Forget Twitter, This App Provides You With A Real-Life 'Follower'

For 24 hours, Lauren McCarthy will physically stalk you for the sake of art.

Today, the words "I followed you" most often mean something along the lines of: my Internet presence appreciates your Internet presence and thus, thanks to the click of a button, I will now be made aware of your online activities.

Occasionally, however, when someone says "I followed you," they mean, quite literally, that for the past 24 hours he or she has been physically tracing your footsteps, staying hidden from view, and monitoring the banal details of your daily life. Especially if that someone is artist Lauren McCarthy.

McCarthy, an artist and programmer based in Brooklyn, is the inventor of Follower, an app that enlists a stalker to follow you around for an entire day. In an age where 1,000 Twitter followers can be purchased from websites like InterTwitter for the bargain price of $14, McCarthy understands the bizarre and urgent need so many of us have to be seen, watched, and surveilled. 

Why do you want to be followed? Why should we follow you?

These are the two questions McCarthy poses to those who sign up for her app. These two simple queries are perhaps, though unspoken, present in much of our online interactions, when attempting to "grow a following" or "get more likes." What are we really after? Recognition? Fame? Love? And what are they? 

From the answers submitted, McCarthy selects who it is she will follow, assigning each unknowing participant a random date. The followee has no knowledge when the following will take place. There is no human interaction or contact. The only clue is a single photograph, of the followee, given to them at the end of the day. 

"There is something strangely intimate about the whole thing," McCarthy explained in an interview with Broadly. "By the end of the day, I feel as though I know them, and we have had a prolonged experience together. I've followed them through the rain, watched them play tennis, eat with friends, watch a movie, shop for groceries, walk to and from their homes. At times it seems they're doing things just for me, or maybe they even notice me, but I can't ever be sure ... For some reason, through the process, I find myself really liking every person I follow."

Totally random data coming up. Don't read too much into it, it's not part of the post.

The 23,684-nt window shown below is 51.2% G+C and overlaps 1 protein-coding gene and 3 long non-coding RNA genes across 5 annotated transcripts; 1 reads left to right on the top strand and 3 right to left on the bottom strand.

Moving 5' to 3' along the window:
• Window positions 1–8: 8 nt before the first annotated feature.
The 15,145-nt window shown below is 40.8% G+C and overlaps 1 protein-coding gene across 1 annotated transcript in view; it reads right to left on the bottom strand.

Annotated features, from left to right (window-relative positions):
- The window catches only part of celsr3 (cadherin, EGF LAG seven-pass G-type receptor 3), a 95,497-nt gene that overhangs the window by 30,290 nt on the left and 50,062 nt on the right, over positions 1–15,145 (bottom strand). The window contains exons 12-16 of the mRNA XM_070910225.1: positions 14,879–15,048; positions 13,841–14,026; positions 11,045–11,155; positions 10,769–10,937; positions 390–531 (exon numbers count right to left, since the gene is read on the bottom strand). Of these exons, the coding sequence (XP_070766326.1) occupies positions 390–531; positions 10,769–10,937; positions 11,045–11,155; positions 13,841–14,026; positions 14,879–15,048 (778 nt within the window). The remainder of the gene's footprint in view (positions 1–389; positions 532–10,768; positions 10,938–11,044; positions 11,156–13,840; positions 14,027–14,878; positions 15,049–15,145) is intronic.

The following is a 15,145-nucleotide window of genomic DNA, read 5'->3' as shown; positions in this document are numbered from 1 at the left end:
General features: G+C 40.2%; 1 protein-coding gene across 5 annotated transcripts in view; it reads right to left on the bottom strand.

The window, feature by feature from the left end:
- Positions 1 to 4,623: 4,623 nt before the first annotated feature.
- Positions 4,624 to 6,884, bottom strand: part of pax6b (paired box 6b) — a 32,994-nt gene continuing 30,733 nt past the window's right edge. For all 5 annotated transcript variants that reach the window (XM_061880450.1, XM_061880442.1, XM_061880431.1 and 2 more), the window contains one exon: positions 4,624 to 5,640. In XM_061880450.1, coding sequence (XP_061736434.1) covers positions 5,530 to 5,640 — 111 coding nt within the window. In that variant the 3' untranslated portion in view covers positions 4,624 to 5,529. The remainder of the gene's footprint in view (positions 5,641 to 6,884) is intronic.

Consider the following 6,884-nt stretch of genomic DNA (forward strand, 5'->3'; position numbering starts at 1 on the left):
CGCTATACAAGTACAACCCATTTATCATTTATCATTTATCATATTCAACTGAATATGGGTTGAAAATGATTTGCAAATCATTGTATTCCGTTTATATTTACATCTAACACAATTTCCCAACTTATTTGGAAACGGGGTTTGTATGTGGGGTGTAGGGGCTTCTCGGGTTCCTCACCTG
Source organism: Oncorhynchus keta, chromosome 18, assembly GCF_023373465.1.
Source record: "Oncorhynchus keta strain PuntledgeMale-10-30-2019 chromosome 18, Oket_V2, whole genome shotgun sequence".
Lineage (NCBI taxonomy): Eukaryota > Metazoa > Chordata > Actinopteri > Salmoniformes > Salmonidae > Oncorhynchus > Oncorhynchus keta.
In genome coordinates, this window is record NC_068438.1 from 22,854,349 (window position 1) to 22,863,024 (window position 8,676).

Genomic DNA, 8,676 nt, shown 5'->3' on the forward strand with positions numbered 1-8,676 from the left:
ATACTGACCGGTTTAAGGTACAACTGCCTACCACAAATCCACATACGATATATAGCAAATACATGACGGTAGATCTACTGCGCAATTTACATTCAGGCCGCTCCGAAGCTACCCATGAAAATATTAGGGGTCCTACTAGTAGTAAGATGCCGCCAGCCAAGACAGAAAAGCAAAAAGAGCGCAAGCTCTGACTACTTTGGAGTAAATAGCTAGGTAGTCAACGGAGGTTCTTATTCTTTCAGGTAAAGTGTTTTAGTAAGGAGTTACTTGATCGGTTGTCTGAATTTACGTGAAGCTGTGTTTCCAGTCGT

The performance piece, reminiscent of Sophie Calle's work, which often revolved around following strangers with detective-like methods and whimsical stipulations, attempts to explore the relationship between attention and surveillance, and the boundary between the two.

"We have this intense desire to be seen, to feel connected," McCarthy explains on her website. "But is that desire really fulfilled by watching your follower count tick upward? Could a real life follower provide something more meaningful or satisfying? How does this fit with our fear of surveillance? We imagine 'the man' or Google or the government watching us, but does it feel different if we know it's a real live human?"

The app also contains echoes of Miranda July's now defunct app Somebody in its attempt to use technology to catalyze physical human interaction and connection. This is another crux of McCarthy's project, to use the clearly addictive model of "follows" and "likes" to create material, significant interactions and stories. In the artist's words: "I'm wondering, as much as technology may separate us at times, could it also bring us together in new and interesting ways?"



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